Peruvian stone axes, paintings seized in 2014 returned to their home

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Sixteen cultural items consisting of paintings, historical documents and stone axes returned to their homes. The items were redeemed by the Peruvian government from American officials Friday.

The Federal Bureau of Investigation (FBI) returned the items to representatives of Peru at a ceremony in Los Angeles.

“These objects and the heritage they carry with them took an opaque journey into the United States and now have a clear path of return to Peru through proper diplomatic channels,” Kristi K. Johnson, assistant director of the FBI’s Los Angeles field office, said in a statement.

The objects include historical documents, a 17th-century painting stolen from a Peruvian church in 1992 and a painting stolen from a different church in 2002 that was hand-carried into the United States by an art dealer, sold to an art gallerist in Santa Fe, New Mexico, and later sold in 2016 to a buyer in California, the statement said.

The “Virgin of Guadalupe” painting was stolen from the Santiago Apostle Church, also known as “Saint James Apostle,” in Ollantaytambo, Peru, with six other paintings. The FBI returned 16 cultural items to representatives of the Peruvian government, from its pre-Columbian era through its Spanish Colonial Period and into the 20th Century.

These artifacts were voluntarily surrendered to the FBI, the statement said.

Jose Luis Chavez Gonzales, Consul General, Peruvian Consulate in Los Angeles, admires recovered Peruvian paintings following investigations by the FBI's Art Crime Team at the FBI headquarters,
Jose Luis Chavez Gonzales, Consul General, Peruvian Consulate in Los Angeles, admires recovered Peruvian paintings following investigations by the FBI’s Art Crime Team at the FBI headquarters, “The Virgin of Guadalupe” painting (L), Los Angeles, U.S, April 22, 2022. (AP Photo)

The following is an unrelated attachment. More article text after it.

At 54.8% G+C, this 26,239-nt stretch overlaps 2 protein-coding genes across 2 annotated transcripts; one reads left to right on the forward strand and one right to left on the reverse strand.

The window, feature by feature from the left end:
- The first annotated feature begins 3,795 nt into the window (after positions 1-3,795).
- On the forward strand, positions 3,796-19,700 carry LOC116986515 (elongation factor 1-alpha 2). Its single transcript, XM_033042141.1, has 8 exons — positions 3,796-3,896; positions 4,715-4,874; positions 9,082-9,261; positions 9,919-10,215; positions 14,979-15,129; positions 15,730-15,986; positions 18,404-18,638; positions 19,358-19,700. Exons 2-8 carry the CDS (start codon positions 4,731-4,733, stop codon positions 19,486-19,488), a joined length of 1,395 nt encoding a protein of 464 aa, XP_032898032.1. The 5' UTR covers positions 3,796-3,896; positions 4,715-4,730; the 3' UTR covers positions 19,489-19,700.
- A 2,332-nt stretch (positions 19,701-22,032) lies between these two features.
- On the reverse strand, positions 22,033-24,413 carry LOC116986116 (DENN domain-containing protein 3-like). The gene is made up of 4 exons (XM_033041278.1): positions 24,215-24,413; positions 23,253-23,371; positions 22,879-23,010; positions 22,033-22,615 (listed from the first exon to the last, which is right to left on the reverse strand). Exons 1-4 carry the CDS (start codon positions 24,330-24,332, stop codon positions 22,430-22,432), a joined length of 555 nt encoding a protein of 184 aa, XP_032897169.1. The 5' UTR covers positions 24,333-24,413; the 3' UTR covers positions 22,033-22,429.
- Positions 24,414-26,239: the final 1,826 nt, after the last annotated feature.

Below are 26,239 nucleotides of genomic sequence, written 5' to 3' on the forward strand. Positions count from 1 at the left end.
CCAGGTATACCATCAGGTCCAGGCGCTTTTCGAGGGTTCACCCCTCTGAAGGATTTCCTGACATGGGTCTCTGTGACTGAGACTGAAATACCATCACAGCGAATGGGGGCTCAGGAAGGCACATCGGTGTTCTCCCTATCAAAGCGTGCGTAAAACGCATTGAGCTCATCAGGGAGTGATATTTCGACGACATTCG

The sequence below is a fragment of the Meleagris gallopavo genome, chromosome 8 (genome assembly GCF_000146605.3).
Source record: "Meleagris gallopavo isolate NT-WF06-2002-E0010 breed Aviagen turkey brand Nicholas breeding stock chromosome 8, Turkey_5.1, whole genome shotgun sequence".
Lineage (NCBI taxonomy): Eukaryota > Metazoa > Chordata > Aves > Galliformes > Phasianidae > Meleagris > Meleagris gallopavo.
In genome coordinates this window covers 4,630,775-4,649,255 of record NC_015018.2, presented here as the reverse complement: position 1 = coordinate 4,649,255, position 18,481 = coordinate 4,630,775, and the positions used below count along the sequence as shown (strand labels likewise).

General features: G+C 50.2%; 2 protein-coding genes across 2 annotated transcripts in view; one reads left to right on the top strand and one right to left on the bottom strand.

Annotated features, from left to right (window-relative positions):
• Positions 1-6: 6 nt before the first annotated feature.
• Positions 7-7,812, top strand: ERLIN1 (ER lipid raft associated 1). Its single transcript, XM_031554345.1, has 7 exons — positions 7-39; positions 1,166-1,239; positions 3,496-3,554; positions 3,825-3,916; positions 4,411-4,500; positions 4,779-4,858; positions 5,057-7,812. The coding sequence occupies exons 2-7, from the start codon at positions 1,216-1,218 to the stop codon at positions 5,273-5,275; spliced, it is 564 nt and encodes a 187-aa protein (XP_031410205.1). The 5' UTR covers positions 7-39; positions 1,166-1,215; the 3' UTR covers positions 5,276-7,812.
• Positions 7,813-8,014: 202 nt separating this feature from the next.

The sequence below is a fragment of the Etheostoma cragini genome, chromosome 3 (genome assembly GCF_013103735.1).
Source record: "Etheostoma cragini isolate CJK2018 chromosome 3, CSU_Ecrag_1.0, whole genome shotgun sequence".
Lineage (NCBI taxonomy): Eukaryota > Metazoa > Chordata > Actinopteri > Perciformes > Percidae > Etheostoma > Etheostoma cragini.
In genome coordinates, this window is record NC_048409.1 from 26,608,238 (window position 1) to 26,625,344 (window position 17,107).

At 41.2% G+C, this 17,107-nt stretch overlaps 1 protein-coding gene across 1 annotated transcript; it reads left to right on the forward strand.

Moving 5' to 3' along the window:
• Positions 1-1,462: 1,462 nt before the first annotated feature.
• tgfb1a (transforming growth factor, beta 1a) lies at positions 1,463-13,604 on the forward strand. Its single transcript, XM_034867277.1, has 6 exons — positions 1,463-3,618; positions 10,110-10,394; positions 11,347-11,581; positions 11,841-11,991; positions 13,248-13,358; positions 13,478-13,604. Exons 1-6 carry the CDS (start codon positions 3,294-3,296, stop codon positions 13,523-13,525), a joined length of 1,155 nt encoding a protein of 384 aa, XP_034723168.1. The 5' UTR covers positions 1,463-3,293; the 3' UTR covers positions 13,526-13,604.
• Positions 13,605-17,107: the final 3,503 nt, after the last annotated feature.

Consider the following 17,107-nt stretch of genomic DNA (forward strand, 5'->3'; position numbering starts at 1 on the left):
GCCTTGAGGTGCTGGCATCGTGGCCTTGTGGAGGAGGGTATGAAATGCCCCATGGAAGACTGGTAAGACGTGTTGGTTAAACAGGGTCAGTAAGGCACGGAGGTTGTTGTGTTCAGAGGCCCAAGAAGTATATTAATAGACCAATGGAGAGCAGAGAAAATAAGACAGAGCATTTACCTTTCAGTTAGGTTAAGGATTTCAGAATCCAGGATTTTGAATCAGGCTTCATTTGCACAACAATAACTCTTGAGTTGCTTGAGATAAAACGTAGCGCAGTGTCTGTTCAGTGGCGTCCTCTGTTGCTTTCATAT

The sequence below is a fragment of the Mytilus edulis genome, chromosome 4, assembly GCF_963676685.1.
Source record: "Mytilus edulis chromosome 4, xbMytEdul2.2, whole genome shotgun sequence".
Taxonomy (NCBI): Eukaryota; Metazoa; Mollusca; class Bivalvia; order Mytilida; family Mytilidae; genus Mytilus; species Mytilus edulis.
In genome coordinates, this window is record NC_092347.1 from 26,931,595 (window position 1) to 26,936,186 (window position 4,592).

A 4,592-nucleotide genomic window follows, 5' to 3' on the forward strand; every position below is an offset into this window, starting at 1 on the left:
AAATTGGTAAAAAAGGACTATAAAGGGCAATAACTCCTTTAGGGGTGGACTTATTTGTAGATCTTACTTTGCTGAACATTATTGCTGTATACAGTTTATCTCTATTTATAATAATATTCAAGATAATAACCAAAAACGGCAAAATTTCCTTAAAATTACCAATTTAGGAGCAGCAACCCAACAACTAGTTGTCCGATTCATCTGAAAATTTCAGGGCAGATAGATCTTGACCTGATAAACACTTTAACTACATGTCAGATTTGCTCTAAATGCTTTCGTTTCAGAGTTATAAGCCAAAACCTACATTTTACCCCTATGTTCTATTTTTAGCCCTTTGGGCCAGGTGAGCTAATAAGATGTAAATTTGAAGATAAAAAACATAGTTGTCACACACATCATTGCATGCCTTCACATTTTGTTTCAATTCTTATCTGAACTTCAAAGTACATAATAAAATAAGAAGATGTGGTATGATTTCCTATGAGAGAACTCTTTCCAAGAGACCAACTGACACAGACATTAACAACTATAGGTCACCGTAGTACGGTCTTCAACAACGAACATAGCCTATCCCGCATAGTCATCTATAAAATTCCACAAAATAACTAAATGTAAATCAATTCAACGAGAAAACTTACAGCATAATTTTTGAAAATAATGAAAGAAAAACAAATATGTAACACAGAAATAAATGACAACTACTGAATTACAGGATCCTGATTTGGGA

“In these instances, the people who bought these objects did the right thing. Once they realized they were stolen, they agreed to forfeit them,” said Liz Rivas, a special agent with the FBI’s art crimes team.

For example, the person who had the historical documents said they were purchased as souvenirs in Peru and they were reselling them online to make money during the coronavirus pandemic, Rivas said. She said the person didn’t know they were stolen, and in this case, the documents didn’t meet the minimum value for a criminal case.

The last four objects were stone axes seized in Indianapolis in 2014 from the collection of amateur archaeologist Donald Miller. Thousands of artifacts were taken from Miller’s home and returned to dozens of countries spanning from China to Papua New Guinea.

Authorities encourage art and artifact buyers to review the FBI’s stolen art file before purchasing to find out if the items were reported as stolen.


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